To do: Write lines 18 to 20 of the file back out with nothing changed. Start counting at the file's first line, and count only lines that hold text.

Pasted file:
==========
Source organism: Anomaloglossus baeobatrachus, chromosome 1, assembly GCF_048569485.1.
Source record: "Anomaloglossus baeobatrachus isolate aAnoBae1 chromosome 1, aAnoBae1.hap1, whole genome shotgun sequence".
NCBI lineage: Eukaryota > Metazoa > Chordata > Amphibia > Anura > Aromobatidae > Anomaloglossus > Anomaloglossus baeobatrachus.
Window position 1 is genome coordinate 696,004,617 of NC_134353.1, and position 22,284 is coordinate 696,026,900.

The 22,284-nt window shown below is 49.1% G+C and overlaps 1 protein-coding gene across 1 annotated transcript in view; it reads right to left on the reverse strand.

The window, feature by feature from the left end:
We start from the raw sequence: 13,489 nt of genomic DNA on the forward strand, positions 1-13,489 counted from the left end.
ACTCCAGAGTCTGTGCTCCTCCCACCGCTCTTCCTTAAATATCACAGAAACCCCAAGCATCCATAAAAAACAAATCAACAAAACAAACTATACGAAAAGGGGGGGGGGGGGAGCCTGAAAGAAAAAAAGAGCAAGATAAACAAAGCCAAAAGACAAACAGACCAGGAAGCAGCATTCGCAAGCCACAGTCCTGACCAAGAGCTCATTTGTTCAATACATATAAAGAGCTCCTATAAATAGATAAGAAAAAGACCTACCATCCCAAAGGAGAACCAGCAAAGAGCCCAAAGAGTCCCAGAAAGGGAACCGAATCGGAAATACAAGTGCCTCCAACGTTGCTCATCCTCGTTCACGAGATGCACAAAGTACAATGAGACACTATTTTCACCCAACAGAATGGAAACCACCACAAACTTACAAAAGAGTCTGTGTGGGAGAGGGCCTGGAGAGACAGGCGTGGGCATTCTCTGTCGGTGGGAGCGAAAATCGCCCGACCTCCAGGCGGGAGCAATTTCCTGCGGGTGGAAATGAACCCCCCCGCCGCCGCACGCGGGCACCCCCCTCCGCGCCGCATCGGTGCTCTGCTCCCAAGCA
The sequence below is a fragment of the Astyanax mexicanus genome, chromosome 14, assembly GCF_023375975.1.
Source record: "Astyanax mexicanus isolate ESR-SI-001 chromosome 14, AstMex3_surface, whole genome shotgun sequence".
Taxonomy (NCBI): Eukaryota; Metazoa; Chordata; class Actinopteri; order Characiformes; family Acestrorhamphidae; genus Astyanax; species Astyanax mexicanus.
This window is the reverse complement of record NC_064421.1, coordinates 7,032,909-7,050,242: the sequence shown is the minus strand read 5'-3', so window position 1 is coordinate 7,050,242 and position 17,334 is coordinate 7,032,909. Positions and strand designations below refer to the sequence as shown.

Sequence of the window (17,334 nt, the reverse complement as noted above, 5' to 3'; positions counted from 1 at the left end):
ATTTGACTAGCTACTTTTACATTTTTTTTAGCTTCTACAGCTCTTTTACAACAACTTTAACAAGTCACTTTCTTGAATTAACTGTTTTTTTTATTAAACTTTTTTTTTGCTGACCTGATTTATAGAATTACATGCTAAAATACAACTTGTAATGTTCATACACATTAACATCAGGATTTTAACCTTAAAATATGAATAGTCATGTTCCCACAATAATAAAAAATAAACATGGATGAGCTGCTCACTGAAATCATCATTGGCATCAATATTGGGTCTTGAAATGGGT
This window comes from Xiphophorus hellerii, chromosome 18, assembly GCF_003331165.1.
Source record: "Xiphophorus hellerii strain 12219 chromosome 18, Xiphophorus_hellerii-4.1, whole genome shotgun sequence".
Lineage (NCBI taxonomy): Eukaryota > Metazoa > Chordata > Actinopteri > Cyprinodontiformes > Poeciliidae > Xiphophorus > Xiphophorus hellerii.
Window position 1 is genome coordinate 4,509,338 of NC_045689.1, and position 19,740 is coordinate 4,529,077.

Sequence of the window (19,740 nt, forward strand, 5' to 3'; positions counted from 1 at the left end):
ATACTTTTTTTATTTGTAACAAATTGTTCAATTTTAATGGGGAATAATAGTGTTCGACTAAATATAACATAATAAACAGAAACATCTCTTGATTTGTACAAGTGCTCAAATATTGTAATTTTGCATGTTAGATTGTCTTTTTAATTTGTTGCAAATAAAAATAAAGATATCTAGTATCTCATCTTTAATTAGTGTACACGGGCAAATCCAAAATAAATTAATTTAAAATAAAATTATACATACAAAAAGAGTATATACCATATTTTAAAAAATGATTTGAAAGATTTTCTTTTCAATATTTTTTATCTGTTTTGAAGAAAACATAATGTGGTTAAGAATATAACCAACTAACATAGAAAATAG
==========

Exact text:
Window position 1 is genome coordinate 4,509,338 of NC_045689.1, and position 19,740 is coordinate 4,529,077.

Sequence of the window (19,740 nt, forward strand, 5' to 3'; positions counted from 1 at the left end):
ATACTTTTTTTATTTGTAACAAATTGTTCAATTTTAATGGGGAATAATAGTGTTCGACTAAATATAACATAATAAACAGAAACATCTCTTGATTTGTACAAGTGCTCAAATATTGTAATTTTGCATGTTAGATTGTCTTTTTAATTTGTTGCAAATAAAAATAAAGATATCTAGTATCTCATCTTTAATTAGTGTACACGGGCAAATCCAAAATAAATTAATTTAAAATAAAATTATACATACAAAAAGAGTATATACCATATTTTAAAAAATGATTTGAAAGATTTTCTTTTCAATATTTTTTATCTGTTTTGAAGAAAACATAATGTGGTTAAGAATATAACCAACTAACATAGAAAATAG